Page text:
2. Once on the wave the fins are used (in combination with the leading arm and body) to direct along and up and down the wave, often kicking at the same time. A soft fin is deformed (including torsional forced) by the strong forces of the wave, giving less directional stability.
  3. As a more minor point, many body-surfers want fins which float in case they get ripped off. Rubber floats and is more rigid, silicone sinks and is more pliable. The shape of the fin however also contributes to pliability.

Overall, if you have a weak kick and weak ankles, start with soft fins of medium length. If wishing to body surf big waves rather than ocean swim, you will eventually wish to move to short stiff fins, but build up with mid length soft fins first.


It seems like you buy bodysurf/bodyboard fins as @Brent point it out. Lifeguard (like me) enjoy it too, as it allow you to do medium length sprint (50 to 100 meters, like 100 to 300 feet) at record speed, while being easy to carry in your hand all day long.

These are great for strong acceleration, sharp turn, quick dive under waves and take waves to surf it. However, even for a skilled swimmer, it's not ideal for long swim, as it will put severe pressure on your ankles/knees, as they are really not flexible.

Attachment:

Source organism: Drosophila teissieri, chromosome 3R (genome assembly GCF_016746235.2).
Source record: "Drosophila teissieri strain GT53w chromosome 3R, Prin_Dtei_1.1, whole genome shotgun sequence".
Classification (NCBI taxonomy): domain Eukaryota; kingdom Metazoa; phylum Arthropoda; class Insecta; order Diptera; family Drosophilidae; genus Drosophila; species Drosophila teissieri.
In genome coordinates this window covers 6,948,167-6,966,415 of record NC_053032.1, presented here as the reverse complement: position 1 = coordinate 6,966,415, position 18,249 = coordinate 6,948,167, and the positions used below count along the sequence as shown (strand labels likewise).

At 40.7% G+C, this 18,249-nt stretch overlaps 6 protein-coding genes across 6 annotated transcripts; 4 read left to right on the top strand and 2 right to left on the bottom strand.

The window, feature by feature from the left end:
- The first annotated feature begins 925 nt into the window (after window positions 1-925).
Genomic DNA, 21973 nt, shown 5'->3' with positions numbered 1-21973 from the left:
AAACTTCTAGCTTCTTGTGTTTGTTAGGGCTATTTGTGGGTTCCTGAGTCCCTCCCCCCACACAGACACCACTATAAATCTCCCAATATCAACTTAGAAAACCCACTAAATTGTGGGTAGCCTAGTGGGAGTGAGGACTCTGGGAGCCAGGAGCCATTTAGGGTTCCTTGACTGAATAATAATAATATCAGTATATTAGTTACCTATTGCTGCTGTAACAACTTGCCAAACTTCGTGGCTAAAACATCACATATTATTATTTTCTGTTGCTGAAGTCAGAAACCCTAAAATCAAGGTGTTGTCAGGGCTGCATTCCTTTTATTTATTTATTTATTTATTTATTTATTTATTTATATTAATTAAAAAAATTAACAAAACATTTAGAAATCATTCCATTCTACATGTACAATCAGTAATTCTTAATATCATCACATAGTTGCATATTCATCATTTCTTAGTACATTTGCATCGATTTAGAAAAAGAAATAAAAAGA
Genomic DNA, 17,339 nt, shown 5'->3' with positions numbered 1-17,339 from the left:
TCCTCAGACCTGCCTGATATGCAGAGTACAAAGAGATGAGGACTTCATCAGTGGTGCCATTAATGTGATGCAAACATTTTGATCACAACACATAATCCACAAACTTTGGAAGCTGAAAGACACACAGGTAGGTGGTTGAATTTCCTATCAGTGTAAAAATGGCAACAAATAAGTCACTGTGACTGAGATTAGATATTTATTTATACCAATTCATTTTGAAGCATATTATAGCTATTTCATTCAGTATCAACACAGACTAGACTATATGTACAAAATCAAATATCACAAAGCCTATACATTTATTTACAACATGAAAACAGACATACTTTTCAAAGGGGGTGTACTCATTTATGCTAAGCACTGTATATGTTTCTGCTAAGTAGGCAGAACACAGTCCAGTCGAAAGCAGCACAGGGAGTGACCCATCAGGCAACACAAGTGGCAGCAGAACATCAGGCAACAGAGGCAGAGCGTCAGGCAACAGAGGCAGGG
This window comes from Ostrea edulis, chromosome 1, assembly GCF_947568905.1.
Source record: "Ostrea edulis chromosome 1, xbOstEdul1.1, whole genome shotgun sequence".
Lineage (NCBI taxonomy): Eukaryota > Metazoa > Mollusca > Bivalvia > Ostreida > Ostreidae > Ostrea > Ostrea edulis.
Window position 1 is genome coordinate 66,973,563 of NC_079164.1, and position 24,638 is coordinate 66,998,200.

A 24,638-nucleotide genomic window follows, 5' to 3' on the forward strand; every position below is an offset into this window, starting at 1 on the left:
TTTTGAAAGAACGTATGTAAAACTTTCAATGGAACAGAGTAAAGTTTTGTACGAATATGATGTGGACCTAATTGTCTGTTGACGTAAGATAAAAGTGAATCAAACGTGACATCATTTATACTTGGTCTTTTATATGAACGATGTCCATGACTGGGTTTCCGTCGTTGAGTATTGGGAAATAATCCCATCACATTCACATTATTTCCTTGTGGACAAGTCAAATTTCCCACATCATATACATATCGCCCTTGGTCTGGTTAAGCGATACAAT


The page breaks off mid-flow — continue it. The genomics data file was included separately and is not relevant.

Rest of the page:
To deal with the technique itself, you may use freestyle stroke for surface swimming. If you want to do long swim, rely on your arm to rest your legs, while making long and slow yet poweful kick with your fins, keeping your legs straight (don't use your knees, you will lose power). For underwater swimming, I think you may look at @wallyk answer's.

As a side note, always test your material in a swimming pool, or worst case, in controlled sea/lake environnement with lifeguard, green flag lift.

  • 1
    Just a note not all swimming pools allow fins to be used (UK) so this point whilst best practise may not be practical.
    – Aravona
    Jul 31, 2019 at 8:23
  • @Aravona Sadly, same problem for me, other side of the Channel. However I tend to think that I you live near the sea, fins are more accepted in pools. When I go to the pools near my home (ocean at 15 km), in most of the case there is a fin reserved swimming line. But when I go in other, more inland pools, while I'm on a trip, it is simply banned...
    – Cailloumax
    Jul 31, 2019 at 8:30